The presence of water in the engine oil poses a severe threat to the internal combustion engine. Additionally, this issue might occur independent of the vehicle’s mileage or model.
It’s evident that in this scenario, finding out why water gets into the engine crankcase and mixes with the oil is just as crucial as diagnosing the problem quickly.
What is the danger of water in engine oil?
In addition to corrosion, water in the engine’s oil affects the oil’s makeup. The oil film’s protective characteristics are no longer effective. The engine will suffer as a result. Because of the white emulsion formed by the mixture, the piston rings get stuck and become clogged with gunk. The scuffs on the rubbing pairs and the cylinder walls are the first to take a beating as a result.
All that is left of this emulsion are the voids. Additionally, the density of the oil will rise, reducing its fluidity. Eventually, this will necessitate engine repair, particularly for parts requiring lubrication under pressure, such as the crankshaft, camshaft, and piston pins.
Because symptoms don’t occur, the driver may not be aware that a small amount of moisture has entered the motor. The connecting rod deforms in this instance, yet it is still functional. It’s possible for an engine to suddenly shut down and fail to restart after a specific number of miles.
Even though this is an uncommon occurrence, you should not rule it out.
Causes of water in car engine oil
1. Damage in the oil’s crankcase
The parts inside the motor are well insulated from external forces, yet water can seep into the engine crankcase and the lubrication system, causing damage to the components.
If you drive on a snowy road, the engine crankcase will rot because of the ice and snow on the road. Using salt to melt snow and ice on that route will speed things up because salt corrodes materials much more quickly.
Despite the fact that the circumstance I’ve described above will eventually have an impact, it’s important to keep this in mind. Having an engine splash shield attached under the car is a good idea because of this. Installing a high-quality cover is highly recommended if you don’t already have one.
2. A damaged cylinder head gasket
Overheating can cause the cylinder head surface to deform, making this problem more common in older vehicles. Incorrect installation, such as after a repair, and poor gasket quality are also factors to consider.
3. Low-quality oil
It is a common practice for many drivers to buy low-quality oil for the engine in an effort to save money. Due to incorrect storage, these oils not only fail to meet the standards, but they also contain a small amount of moisture. Moisture particles are absent from pricey, high-quality oil.
4. Crankshaft malfunctions
When the engine is under heavy load, metal particles can be found in its oil. This can cause problems with the pistons striking the cylinder head, as well as with the oil itself being contaminated by metal particles.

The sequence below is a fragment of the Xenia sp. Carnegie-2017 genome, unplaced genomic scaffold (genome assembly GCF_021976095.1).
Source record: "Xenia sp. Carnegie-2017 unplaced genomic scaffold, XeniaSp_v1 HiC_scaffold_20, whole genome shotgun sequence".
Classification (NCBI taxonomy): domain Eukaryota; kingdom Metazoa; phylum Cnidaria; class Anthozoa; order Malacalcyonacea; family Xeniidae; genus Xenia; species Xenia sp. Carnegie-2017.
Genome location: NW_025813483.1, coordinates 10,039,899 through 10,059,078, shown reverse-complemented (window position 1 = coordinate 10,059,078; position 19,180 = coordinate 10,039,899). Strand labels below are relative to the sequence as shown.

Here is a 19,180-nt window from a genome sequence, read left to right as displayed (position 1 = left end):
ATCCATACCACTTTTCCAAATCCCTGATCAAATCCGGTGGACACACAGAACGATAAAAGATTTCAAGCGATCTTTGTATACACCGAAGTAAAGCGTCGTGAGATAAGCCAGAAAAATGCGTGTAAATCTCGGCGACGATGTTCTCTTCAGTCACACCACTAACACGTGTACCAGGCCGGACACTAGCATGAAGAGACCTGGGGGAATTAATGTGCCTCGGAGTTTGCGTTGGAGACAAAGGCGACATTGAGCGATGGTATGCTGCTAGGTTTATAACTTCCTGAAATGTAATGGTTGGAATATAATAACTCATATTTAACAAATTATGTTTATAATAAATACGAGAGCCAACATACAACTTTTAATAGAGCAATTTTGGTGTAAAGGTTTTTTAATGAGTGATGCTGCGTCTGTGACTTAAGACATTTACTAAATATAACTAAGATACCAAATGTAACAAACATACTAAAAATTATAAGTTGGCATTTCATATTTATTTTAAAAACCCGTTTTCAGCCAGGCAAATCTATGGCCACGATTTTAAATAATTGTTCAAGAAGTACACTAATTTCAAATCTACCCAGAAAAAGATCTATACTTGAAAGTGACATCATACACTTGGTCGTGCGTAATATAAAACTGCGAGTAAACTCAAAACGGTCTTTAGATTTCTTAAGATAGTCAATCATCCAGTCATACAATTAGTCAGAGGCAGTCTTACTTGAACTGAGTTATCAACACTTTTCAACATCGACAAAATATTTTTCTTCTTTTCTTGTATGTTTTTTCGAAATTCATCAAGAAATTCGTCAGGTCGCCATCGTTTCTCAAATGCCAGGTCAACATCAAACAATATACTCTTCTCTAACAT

5. Cracks in the cooling system
Overheating, cylinder flaws, incorrect coolant use, and high detonation loads are all possible causes of this issue. External mechanical damage may also be to blame.
6. Driving through a deep puddle
It’s dangerous to drive through a large puddle on the road, especially if the driver is irresponsible and does so quickly.
Symptoms of water in engine oil
If you suspect that your engine is flooded, look for the following signs:
How to get rid of the water in the engine?
As soon as you observe any of the following signs, you should seek immediate medical attention. Fortunately, there are workarounds for this problem.
Both the oil and the coolant must be replaced if they’ve become discolored or inconsistent in consistency. Water cannot be removed from the engine any other way. Don’t, however, haste to add quality drinks. The engine and the cooling system must be completely flushed.
Some flushing fluids are more specialized than others. However, this engine overhaul operation is a little tricky and should be done by a professional. After flushing, all of the moisture will be eliminated.
If your automobile abruptly stalls after driving in a deep puddle, don’t try to start it again. There is a possibility that one of the cylinders contains water. This situation necessitates opening the hood and inspecting the moist areas. Drying the ignition system is essential.
Spark plugs and coils must be taken out of the engine and allowed to dry off. The air filter and the connector should be checked and dried. Compressed air can be used to clean up the connections between the spark plugs.
Towing the vehicle to a repair shop is the best option because most drivers lack the essential tools and knowledge.
Do not be alarmed if you notice water in the engine. It’s critical not to start the engine and to properly dry up the moisture if there is any doubt. Damage to the engine can be prevented by cleaning the engine and cooling system. Avoiding water impediments, inspecting the state of the oil, and keeping an eye on the crankcase are all vital precautions to avoid a problem at all.